Yatsenko points out that Greek accounts of the period stress that “barbarians” in Eurasia never went nude or even semi-nude in public, so most of these tattoos would probably have never been seen by others. Why endure the long and painful process of getting such dramatic tattoos if they were always covered? “I think they were for magical protection,” says Yatsenko, whose favorite Pazyryk tattoos are abstract designs found on the hands of a man who was probably a shaman. “Those tattoos were probably his spiritual weapons.”

22
Interzone / Re: Grants Really are the Gayest Thing on Earth
« on: January 24, 2014, 12:56:32 AM »
Tells you the decay is total.

Do you have a background in studying classical performance or composition?

23
Metal / Re: Power Metal
« on: January 16, 2014, 03:15:16 PM »
Seriously though, there's got to be like a top 5 power metal albums list for some old-school death/black metal purist (for when he's in a weird mood and might secretly want to spin a bit of power metal).

Iced Earth - "Night of the Stormrider" (original mix, not the crappy remaster)
Blind Guardian - "Somewhere Far Beyond"
Helloween - "Walls of Jericho"/"Helloween"
Manowar - "Hell on Wheels" (still lots of filler, even on their live albums, but there's about 15 classic songs between the 2 discs)

Those 4 albums are the pinnacle for each variation of power metal:

thrash metal style (Iced Earth)
epic orchestral style (Blind Guardian)
speed metal style (Helloween)
heavy metal style (Manowar)

Round it off with Adramelch from Italy as a 5th then, as just power metal. Irae Melanox should make it to a top 5 of power metal albums easily. Nothing in it is just extraneous cheese, even if it is a bit melodramatic. 1988.

Fantastic recommendation!

24
Metal / Re: What Band are you listening today?
« on: January 11, 2014, 03:42:52 PM »
Summoning - Minas Morgul.

Previously this album had come across to me as the band's most awkward release. Now it seems exceptional.


Seasonal favorites:

Sorcier des Glaces
Norwegian black metal (what you'd expect)


25
Interzone / Re: Who are the pests?
« on: January 08, 2014, 01:24:33 AM »
Largely we don't eat carnivores. If ruminants could metabolize human meat I'm sure they would eat us, given necessity and opportunity.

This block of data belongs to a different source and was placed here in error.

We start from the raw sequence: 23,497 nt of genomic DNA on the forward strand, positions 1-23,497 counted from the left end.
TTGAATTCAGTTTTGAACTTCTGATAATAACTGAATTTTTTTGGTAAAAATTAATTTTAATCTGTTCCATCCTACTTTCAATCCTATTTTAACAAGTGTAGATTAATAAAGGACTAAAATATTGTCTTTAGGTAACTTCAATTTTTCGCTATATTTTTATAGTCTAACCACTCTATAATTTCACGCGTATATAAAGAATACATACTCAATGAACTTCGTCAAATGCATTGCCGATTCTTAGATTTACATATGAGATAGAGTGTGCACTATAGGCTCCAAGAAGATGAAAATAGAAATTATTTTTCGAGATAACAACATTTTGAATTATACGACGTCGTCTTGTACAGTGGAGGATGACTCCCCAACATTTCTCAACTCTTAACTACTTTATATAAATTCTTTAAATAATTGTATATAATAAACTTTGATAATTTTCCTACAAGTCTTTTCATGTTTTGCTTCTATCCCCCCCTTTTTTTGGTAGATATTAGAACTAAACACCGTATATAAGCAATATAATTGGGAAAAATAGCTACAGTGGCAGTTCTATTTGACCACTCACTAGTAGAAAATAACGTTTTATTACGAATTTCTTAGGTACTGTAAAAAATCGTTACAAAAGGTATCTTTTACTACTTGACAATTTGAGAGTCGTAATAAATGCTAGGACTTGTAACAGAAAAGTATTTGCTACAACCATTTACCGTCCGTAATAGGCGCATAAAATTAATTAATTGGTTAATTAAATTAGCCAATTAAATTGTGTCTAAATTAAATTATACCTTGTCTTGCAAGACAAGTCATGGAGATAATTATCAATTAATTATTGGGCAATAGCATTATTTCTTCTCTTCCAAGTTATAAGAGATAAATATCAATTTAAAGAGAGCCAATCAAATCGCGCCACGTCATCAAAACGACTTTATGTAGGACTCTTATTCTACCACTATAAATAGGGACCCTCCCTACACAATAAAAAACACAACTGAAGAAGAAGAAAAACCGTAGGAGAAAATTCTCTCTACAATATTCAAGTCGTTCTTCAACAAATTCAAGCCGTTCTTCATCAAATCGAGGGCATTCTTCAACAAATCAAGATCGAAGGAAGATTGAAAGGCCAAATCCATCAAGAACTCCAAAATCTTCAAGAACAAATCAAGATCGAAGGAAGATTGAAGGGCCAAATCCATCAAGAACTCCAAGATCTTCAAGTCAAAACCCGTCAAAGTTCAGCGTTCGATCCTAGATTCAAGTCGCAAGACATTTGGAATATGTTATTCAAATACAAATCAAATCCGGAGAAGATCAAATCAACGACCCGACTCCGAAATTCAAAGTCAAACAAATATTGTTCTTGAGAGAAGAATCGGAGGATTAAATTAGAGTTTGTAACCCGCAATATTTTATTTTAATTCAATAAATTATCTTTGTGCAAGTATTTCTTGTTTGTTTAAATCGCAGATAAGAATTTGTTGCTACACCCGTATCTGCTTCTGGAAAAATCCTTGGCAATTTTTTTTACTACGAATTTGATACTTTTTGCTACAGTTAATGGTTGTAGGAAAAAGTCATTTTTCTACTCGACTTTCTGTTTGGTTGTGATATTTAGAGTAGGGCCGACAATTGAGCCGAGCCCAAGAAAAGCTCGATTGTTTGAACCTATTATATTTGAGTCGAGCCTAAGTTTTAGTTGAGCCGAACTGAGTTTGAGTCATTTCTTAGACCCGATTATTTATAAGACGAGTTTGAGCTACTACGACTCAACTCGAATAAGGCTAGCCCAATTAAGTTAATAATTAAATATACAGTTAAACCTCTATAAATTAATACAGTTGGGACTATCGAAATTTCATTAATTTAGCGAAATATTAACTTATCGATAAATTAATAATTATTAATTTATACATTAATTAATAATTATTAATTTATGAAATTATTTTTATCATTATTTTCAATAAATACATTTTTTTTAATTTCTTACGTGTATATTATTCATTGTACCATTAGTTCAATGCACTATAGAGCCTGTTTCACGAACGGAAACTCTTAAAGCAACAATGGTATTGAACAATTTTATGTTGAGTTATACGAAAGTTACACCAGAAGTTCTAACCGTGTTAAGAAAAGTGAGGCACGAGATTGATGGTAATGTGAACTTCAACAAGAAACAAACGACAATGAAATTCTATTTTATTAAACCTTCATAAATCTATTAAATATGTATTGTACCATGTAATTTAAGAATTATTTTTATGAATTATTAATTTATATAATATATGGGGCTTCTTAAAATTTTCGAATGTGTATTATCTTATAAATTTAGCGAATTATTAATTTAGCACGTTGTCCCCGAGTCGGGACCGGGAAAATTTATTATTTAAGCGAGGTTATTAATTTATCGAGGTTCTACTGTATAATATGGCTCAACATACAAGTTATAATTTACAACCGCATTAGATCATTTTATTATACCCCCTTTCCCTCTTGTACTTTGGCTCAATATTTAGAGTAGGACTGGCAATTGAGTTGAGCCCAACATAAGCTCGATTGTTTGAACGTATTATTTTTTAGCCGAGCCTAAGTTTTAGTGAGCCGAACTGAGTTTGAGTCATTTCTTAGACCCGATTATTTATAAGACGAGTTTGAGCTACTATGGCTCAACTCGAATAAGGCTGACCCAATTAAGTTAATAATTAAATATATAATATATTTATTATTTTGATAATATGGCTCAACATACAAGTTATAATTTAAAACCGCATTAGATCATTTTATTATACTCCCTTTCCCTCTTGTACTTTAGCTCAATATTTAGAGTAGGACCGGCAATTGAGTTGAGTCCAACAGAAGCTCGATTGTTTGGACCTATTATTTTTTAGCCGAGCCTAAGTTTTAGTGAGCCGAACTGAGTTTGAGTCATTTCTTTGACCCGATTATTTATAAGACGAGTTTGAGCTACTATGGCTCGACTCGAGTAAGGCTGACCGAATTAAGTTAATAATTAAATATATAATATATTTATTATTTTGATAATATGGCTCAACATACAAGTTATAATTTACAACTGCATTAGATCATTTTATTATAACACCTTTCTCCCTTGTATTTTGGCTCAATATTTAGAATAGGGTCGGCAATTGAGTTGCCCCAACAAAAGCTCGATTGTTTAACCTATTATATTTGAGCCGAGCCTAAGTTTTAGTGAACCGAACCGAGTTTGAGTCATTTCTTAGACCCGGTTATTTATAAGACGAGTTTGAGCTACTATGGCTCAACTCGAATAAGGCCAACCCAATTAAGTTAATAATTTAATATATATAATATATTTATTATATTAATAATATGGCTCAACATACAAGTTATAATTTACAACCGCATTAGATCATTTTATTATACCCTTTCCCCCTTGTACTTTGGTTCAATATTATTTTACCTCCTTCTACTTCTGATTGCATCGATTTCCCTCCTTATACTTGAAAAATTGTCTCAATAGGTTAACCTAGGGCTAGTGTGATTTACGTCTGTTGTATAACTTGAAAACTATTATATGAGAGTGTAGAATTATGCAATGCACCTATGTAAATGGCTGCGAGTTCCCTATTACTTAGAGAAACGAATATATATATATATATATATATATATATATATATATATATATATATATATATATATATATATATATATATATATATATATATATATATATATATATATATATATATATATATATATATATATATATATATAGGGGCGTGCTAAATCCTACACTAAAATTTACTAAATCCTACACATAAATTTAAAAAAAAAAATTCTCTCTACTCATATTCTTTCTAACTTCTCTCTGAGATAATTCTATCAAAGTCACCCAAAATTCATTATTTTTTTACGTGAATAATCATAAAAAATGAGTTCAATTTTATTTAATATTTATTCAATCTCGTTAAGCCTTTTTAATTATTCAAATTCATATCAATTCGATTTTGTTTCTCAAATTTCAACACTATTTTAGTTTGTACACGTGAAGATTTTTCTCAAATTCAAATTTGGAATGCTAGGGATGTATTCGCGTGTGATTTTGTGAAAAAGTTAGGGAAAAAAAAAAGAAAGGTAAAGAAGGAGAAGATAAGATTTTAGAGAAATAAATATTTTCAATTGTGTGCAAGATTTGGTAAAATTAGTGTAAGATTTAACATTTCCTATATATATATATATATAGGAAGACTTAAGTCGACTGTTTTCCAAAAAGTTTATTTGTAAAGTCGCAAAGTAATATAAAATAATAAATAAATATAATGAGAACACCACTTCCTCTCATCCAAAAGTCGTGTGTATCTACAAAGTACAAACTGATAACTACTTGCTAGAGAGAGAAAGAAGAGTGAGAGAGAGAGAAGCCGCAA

The key word being necessity. But also I'm sure that if women actually had penises and men had vaginas, but women were also physically much stronger than men and with twice the libido, the women would rape us given the chance! So, we'd better rape them while we can just to keep them in check. We're all equal, afterall!

Not sure if it's a key word there. What makes you think a wolf wouldn't pick at, or wholly devour your dead/ailing body if it was hungry?

Anyway, some of the logistics of food sourcing/production etc. re: vegetarian food alternatives is logical, and I don't have much of an issue with it. Given social stability and consistent technological process, we'll probably "grow" all our burgers. Slaughtering domesticated animals will be relegated to specialty cuisines (as it already has, to a certain extent - "grass-fed", etc.).

It's doubtful that many people would argue against vegan ethics, unless they were simply a contrarian, or if they were genuinely lacking in empathy. At this point, it is determined by historical precedent, and system. The changes that would need to occur - moving at the speed demanded by most vegans - would very likely cause greater problems than the ones you rail against, and ultimately be counter-productive. See similar faulty observations/propositions in the "holocaust under 120s" argument.

26
Interzone / Re: Who are the pests?
« on: January 07, 2014, 03:44:32 PM »
If I presented a cow the choice between grass and dead last, it's not choosing you.